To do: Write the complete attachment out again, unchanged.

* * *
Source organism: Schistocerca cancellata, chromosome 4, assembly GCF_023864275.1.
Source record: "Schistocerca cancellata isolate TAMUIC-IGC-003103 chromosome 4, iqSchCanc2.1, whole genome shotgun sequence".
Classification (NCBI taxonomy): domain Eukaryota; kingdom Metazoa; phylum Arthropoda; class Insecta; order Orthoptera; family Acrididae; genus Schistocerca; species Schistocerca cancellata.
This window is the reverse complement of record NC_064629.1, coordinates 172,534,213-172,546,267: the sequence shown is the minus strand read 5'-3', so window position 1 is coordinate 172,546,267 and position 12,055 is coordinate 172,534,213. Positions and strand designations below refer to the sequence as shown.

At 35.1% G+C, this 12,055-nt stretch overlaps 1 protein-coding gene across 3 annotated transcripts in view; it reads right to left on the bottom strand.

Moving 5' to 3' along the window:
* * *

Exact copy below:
Source organism: Schistocerca cancellata, chromosome 4, assembly GCF_023864275.1.
Source record: "Schistocerca cancellata isolate TAMUIC-IGC-003103 chromosome 4, iqSchCanc2.1, whole genome shotgun sequence".
Classification (NCBI taxonomy): domain Eukaryota; kingdom Metazoa; phylum Arthropoda; class Insecta; order Orthoptera; family Acrididae; genus Schistocerca; species Schistocerca cancellata.
This window is the reverse complement of record NC_064629.1, coordinates 172,534,213-172,546,267: the sequence shown is the minus strand read 5'-3', so window position 1 is coordinate 172,546,267 and position 12,055 is coordinate 172,534,213. Positions and strand designations below refer to the sequence as shown.

At 35.1% G+C, this 12,055-nt stretch overlaps 1 protein-coding gene across 3 annotated transcripts in view; it reads right to left on the bottom strand.

Moving 5' to 3' along the window: